Brown Thrasher known for singing ability
"No sooner has the bird reached its destined abode, than whenever a fair morning occurs, it mounts the topmost twig of a detached tree, and pours forth its loud, richly varied, and highly melodious song." That's how John James Audubon described the singing habits of the Brown Thrasher (Toxostoma rufum).
The bird is common in our area although it is likely heard more than it is seen, being a somewhat shy dweller of heavier scrub edges. But when the male decides it's time to sing, he will (as Audubon describes) often do so from a high point where he is easily observed.
The Brown Thrasher is mostly reddish brown on its upper parts with two white wing bars and a white breast heavily streaked with dark teardrops. Its eyes and legs are yellow, its face is gray and both sexes are similar in appearance. Once seen, it is hard to confuse this bird with any other around here.
Being a member of the family Mimidae (or mimics), the bird has an amazing repertoire of vocalizations; one of the largest in North America in fact. It is said the bird is able to sing up to 3,000 distinct songs.
With such a vast assembly of music at its disposal, one would imagine it difficult to identify the bird by song alone. Not really. First, we in North Dakota don't have many mimics to confuse us (really only the Gray Catbird and the rare Northern Mockingbird). And second, the Brown Thrasher usually gives itself away by uttering phrases twice in sort of a self-echo affair. Its call note is distinctive as well, being described as a "tchuck," rather like a loud smacking kiss.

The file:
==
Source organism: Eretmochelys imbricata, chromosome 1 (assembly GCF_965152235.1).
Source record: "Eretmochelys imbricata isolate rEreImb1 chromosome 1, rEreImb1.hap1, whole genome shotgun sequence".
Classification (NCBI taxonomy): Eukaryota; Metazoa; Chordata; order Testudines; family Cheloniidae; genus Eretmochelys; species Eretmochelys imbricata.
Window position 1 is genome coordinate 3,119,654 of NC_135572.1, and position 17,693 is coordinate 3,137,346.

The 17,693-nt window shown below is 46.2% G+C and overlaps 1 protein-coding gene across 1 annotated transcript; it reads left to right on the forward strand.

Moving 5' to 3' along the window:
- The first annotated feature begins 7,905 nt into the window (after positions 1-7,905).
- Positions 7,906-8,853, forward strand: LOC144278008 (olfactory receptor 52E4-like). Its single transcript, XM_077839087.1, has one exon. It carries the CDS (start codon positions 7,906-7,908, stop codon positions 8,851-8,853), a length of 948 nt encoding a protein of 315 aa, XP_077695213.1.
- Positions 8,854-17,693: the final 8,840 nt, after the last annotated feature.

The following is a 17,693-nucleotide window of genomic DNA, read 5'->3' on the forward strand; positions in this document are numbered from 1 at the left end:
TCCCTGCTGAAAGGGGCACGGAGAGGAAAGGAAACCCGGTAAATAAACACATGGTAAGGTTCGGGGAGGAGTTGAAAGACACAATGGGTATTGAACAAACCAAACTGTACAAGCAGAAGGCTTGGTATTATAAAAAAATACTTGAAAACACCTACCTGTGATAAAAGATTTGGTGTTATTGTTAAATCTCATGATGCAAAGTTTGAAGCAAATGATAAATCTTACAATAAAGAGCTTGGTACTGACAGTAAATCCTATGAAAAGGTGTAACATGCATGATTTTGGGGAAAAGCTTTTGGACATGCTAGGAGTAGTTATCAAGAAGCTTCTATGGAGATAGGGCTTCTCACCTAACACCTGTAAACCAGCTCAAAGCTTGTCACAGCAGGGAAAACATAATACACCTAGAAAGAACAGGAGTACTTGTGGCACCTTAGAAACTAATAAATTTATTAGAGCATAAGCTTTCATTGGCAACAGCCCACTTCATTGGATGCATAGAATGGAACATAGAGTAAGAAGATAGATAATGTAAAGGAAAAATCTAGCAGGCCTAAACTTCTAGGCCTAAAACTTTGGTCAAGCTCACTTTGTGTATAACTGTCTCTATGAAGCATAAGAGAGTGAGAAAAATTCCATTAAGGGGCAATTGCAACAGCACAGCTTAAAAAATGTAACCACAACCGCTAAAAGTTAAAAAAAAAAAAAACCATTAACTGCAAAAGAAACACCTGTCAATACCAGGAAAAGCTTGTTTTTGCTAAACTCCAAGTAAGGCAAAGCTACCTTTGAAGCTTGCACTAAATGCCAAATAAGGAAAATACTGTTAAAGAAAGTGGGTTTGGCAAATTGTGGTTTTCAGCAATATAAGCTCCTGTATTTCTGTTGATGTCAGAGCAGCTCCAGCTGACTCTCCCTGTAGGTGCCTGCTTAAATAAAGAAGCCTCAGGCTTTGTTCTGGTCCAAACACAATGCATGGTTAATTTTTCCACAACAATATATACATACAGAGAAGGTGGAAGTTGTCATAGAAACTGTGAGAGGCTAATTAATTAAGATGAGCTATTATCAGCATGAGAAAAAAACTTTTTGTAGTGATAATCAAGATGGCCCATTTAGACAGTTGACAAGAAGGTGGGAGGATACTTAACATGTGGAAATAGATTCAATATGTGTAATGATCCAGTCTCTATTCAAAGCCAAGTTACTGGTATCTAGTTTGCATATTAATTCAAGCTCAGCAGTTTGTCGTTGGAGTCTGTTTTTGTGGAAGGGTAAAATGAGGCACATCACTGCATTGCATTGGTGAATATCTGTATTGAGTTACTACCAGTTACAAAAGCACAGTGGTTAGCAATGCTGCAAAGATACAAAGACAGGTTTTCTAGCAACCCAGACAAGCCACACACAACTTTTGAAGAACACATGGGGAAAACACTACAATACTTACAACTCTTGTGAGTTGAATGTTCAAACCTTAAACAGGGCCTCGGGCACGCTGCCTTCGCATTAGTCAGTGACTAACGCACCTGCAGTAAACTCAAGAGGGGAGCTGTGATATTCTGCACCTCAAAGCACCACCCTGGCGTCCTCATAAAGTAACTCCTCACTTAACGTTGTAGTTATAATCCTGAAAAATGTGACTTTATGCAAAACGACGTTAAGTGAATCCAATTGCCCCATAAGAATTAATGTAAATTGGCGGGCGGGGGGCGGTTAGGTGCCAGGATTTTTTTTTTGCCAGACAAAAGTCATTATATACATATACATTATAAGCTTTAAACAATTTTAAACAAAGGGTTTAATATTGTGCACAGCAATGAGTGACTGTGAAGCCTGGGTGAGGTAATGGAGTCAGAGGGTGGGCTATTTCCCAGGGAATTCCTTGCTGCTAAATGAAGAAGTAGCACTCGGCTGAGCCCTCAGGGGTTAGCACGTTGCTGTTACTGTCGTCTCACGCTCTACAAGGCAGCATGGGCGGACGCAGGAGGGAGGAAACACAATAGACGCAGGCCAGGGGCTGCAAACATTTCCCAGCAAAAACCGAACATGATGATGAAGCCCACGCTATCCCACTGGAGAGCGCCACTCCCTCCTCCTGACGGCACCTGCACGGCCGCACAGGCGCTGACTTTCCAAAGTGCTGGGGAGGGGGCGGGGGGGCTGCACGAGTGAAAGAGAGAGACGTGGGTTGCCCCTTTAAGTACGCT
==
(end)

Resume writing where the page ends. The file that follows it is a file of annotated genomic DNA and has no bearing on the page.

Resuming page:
It feeds on the ground by sweeping soil and leaf litter in search of insects, arthropods, fruits and seeds. This somewhat loud activity can also give its location away especially when the ground is dry.
The bird nests on or near the ground and probably raises two broods here in North Dakota, being a rather early migrant. From about southeast Alberta to central Texas and east to the Atlantic coast is where the Brown Thrasher chooses to nest, and winters in the southern part of the same general range. It's not entirely out of the question to hear of one or two even spending the winter with us in North Dakota.
If a person does find a nest, that person is likely to encounter a vigorous defense from both parents. They are very aggressive in keeping their nesting attempts uninterrupted to the point where they will strike curious trespassers, often to the point of drawing blood.
For backyard enthusiasts, this bird can be a regular if you have enough low cover. My yard usually gets Brown Thrashers in the spring and again in late summer, when some of the berries are ripe. Two summers ago there was a male that established a territory a half block south of our house. I'm not sure if it ever found a mate and nested or if it spent the season as a bachelor, but it provided a welcome music fest every morning for the remainder of the summer.
Out of town the bird becomes common. A person can hardly pass a farmstead anywhere in rural areas without hearing a Brown Thrasher crooning in spring or early summer.
Take a look at the tops of trees the next time you hear a jumbled mix of varied bird songs. It could very well be a Brown Thrasher. And if it sings in doubled phrases, it almost surely is.